Thoroughbred Racing At The Meadowlands? It Must Be October

Monmouth Park gamblers get to see their 'home' horses race in Bergen County for seven dates
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The weather has been unkind at times for the annual “Monmouth-at-Meadowlands” meet, but on Saturday the foreboding cloud cover did not lead to another postponement. Instead, all six races took place on the turf, as the fourth of seven thoroughbred cards at The Big M this month.

The uncertainty of those clouds no doubt contributed to a “railbird crowd” in the single digits for the start of the first race, with turf races on the inside portion of the track also taking away from the feeling of thundering hooves down the stretch for races on the dirt.

The first race underscored a point that Monmouth operator Dennis Drazin has made about fixed-odds wagering being added to the menu. The new betting is only for win, place, and show bets — which, as many are not aware, account for only about a third of all bets. In that first race, for instance, about $58,000 was wagered on exactas and $43,000 on trifectas in the nine-horse field, while win bets were about $56,000 and place and show bets each were well below $10,000 each.

In the featured $45,000 allowance race Saturday, High Limit Room paid $3.80 for his easy 4 1/2-length win over five furlongs, with a time of :56.45 over what was judged to be a firm course.

Racing doubleheaders pending

The thoroughbreds will be back at the Meadowlands on Friday but not Saturday, which will be the last dark weekend night at the track until Christmas Eve and Christmas.

The off night on Saturday is because Monmouth instead is running its one-day steeplechase meet at Far Hills in Somerset County that day. The event was a victim of the pandemic in 2020 in what would have been the 100th version of the event, which now features legal wagering.

Harness racing, the staple of the East Rutherford track, ends a three-week hiatus on Oct. 22. Then, on Oct. 23 and Oct. 30 (both Saturdays), both breeds will race, thanks to a compromise reached between Meadowlands operator Jeff Gural and Monmouth Park counterpart Dennis Drazin.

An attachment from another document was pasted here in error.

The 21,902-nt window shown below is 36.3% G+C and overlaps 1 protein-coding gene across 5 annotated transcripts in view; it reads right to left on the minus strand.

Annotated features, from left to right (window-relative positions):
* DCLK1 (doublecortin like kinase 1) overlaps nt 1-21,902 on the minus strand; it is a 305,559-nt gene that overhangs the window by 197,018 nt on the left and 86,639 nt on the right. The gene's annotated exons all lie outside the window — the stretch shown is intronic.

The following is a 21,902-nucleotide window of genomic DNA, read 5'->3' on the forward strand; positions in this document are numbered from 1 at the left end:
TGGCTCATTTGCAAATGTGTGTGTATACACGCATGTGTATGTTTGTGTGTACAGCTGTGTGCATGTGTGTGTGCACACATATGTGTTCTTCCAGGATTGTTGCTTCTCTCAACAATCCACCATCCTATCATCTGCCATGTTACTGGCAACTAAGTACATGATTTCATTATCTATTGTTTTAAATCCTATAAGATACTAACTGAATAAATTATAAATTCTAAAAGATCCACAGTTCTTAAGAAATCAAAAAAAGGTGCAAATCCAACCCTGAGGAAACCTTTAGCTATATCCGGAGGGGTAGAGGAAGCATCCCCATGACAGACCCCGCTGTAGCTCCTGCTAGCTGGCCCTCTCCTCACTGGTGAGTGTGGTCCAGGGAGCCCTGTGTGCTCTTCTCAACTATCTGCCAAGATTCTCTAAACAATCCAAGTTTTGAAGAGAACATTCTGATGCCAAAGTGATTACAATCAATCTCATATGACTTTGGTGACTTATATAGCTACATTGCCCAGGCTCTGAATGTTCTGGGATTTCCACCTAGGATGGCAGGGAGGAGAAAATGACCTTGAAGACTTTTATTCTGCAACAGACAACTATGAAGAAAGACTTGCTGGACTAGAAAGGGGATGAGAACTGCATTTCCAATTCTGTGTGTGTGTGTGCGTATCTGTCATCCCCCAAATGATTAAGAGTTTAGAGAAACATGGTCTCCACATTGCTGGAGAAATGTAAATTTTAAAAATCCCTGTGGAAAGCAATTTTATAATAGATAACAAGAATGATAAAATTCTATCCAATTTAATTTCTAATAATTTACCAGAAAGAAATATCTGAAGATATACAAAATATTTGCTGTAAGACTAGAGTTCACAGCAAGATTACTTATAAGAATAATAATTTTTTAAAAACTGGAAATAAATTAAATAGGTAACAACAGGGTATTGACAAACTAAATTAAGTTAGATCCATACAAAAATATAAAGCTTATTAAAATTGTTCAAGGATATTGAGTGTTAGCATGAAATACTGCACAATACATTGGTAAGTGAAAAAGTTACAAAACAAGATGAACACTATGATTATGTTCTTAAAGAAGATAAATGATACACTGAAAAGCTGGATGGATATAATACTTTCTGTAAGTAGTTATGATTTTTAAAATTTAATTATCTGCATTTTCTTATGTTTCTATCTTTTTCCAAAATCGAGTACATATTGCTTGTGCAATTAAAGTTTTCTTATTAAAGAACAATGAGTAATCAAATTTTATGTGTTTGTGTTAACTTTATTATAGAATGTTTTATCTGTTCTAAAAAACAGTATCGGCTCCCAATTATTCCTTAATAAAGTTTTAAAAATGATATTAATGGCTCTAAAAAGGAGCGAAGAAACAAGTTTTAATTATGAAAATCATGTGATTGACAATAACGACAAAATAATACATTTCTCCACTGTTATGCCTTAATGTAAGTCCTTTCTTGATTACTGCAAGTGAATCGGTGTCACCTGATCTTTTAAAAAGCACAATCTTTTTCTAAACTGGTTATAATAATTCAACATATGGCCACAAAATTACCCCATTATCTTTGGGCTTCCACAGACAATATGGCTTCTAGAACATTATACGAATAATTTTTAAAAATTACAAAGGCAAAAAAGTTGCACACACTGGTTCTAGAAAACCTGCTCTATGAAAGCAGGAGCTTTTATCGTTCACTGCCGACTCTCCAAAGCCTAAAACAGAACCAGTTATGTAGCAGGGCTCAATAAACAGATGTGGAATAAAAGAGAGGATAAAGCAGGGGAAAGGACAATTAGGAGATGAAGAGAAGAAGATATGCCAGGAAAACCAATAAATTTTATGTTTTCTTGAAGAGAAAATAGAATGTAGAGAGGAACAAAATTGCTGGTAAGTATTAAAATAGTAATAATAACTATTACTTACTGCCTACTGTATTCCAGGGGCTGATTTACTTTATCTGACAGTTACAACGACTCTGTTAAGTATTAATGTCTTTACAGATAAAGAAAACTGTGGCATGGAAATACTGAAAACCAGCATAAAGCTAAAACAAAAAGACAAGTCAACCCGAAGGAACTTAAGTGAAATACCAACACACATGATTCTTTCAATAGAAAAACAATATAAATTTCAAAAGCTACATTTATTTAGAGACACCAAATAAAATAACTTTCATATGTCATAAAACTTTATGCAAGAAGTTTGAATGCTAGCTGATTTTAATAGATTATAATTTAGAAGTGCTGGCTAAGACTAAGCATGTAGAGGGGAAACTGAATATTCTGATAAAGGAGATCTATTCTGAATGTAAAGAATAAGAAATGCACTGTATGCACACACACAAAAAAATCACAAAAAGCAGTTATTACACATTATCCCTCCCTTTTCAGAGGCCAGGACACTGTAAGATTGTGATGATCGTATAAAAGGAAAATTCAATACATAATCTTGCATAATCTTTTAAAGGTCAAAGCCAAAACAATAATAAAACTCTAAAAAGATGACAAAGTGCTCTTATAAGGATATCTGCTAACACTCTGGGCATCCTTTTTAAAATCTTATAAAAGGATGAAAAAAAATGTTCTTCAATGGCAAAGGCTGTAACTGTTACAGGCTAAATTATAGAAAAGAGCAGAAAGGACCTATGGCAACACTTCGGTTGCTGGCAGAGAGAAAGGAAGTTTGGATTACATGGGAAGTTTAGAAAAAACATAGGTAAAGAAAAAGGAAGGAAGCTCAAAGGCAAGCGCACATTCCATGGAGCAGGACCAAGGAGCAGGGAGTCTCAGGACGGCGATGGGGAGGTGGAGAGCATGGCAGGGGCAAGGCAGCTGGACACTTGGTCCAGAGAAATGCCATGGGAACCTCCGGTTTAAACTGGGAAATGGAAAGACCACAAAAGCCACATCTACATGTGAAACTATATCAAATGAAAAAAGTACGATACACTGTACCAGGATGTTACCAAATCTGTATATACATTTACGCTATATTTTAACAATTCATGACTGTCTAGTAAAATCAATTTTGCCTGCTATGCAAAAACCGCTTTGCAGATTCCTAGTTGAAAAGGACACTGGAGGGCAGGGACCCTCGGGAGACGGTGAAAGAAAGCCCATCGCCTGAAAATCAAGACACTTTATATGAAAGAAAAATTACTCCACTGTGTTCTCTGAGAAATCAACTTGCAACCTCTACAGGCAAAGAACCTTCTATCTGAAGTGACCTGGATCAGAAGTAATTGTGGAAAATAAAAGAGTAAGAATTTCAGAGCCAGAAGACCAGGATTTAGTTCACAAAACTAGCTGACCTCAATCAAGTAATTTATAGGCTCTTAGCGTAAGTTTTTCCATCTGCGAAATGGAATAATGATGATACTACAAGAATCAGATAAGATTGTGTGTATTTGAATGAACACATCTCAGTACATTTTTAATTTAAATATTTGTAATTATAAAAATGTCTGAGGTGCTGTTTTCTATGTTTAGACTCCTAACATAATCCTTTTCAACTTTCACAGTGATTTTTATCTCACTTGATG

The thoroughbreds had state racing commission approval to race on all Friday and Saturday nights in October, but then the Meadowlands gained the right to host the prestigious Breeders Crown races later this month. So Drazin agreed to forego racing on the last two Friday nights of the month, and to let the standardbreds race on the dirt on both Saturdays with a post time of noon compared to the 7 p.m. post for the thoroughbreds.

“We asked them [about Saturday nights] and they said ‘no’ — and under the law, they have the right to race from the day after the Hambletonian to December 12th,” Gural told harnessracingupdate.com. “So, they don’t have to let us race at all.”

Breeders Crown eliminations will be Friday night, with the finals on the following Friday — with Saturday afternoon harness racing on both weekends as well. The shift to daytime may prove a boon to the all-sources handle, as that timing opens up the cards to Europeans,  who in many cases are five to six hours ahead on the clock.

Drazin told NJ Online Gambling that while there will be a several-hour gap between the end of the day card and the start of the evening version, he thinks there will be those who make a long day of it.

“If someone is winning, they may want to keep going. And if they lose, they get another chance,” Drazin said.

FanDuel Sportsbook is back — sort of

A plethora of sports bettors at the FanDuel Sportsbook at the Meadowlands on Saturday night was a welcome sight, but things aren’t quite back to normal.

A little secret of the sportsbook is that there is second-floor seating available that offers a panoramic view of both the six giant screens below, and also the crowd at the bar. In the “witching hour” on NFL Sundays — roughly between 3:15 p.m. and 4:15 p.m. — the second floor can provide superb people-watching, as bettors roar and moan at multiple games that are close, whether in terms of real score or point spread. But with a reluctance to have too many people crowded together in the COVID-19 era, gamblers must reserve a table to get a place on the second floor.

Mask-wearing was spotty throughout the track area, but the size of the grandstand was sufficient to prevent potentially dangerous overcrowding.

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